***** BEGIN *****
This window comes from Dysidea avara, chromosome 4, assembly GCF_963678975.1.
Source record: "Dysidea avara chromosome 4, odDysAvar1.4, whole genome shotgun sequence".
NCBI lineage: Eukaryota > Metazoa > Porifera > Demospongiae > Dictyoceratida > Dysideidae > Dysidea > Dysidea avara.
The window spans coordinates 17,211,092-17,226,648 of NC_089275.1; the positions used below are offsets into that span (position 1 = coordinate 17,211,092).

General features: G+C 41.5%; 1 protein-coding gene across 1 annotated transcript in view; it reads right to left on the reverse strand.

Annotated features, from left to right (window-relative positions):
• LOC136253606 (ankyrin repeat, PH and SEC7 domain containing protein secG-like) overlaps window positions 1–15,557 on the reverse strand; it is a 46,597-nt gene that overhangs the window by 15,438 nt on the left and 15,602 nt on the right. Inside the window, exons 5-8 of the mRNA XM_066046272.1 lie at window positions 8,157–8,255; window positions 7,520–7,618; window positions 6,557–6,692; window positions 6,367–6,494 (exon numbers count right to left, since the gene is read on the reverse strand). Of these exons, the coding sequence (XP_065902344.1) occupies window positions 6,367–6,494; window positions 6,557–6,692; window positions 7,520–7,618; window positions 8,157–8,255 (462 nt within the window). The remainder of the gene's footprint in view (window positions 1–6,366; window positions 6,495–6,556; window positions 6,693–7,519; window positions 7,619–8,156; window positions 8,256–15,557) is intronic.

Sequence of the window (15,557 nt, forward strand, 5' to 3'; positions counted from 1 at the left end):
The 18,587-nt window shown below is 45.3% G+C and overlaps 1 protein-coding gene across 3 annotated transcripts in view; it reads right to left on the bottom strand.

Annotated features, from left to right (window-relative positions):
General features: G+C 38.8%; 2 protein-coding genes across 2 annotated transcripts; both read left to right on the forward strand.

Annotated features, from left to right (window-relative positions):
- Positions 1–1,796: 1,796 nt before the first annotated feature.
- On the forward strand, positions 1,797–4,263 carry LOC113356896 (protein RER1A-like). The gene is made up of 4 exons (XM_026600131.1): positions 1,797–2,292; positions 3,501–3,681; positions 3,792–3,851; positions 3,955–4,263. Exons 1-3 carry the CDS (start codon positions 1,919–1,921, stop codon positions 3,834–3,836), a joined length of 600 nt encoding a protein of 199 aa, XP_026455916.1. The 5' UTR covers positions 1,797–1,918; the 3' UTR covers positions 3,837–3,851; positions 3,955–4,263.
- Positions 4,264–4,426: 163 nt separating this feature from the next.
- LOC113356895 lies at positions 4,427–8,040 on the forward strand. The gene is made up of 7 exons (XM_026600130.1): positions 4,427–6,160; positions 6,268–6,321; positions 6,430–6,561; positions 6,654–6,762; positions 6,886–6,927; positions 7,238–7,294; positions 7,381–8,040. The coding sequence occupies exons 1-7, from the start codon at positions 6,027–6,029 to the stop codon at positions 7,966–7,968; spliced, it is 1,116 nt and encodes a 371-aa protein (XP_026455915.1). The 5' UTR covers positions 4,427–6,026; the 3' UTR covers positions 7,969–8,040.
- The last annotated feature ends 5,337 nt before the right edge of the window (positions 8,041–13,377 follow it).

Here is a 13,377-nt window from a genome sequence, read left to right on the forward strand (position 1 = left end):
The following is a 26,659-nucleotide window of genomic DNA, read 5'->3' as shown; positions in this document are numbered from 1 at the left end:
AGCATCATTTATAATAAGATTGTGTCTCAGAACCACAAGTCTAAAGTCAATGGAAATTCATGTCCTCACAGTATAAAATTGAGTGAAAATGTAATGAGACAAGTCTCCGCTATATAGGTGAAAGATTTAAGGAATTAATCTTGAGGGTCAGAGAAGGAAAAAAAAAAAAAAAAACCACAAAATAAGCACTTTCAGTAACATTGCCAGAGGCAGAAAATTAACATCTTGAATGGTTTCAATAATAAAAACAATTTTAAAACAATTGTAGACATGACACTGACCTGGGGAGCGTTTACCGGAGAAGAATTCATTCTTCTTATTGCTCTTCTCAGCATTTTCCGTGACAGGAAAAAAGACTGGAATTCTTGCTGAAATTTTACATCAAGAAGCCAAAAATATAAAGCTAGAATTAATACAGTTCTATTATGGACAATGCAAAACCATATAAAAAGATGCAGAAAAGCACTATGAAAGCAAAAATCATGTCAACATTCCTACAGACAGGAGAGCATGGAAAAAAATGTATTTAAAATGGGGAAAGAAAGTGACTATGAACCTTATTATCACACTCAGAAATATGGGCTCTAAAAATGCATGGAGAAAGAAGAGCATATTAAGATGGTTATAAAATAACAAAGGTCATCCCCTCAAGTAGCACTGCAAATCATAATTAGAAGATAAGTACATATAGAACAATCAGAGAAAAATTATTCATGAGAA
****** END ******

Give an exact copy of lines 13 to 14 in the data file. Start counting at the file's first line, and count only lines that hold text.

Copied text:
- Positions 1–1,796: 1,796 nt before the first annotated feature.
- On the forward strand, positions 1,797–4,263 carry LOC113356896 (protein RER1A-like). The gene is made up of 4 exons (XM_026600131.1): positions 1,797–2,292; positions 3,501–3,681; positions 3,792–3,851; positions 3,955–4,263. Exons 1-3 carry the CDS (start codon positions 1,919–1,921, stop codon positions 3,834–3,836), a joined length of 600 nt encoding a protein of 199 aa, XP_026455916.1. The 5' UTR covers positions 1,797–1,918; the 3' UTR covers positions 3,837–3,851; positions 3,955–4,263.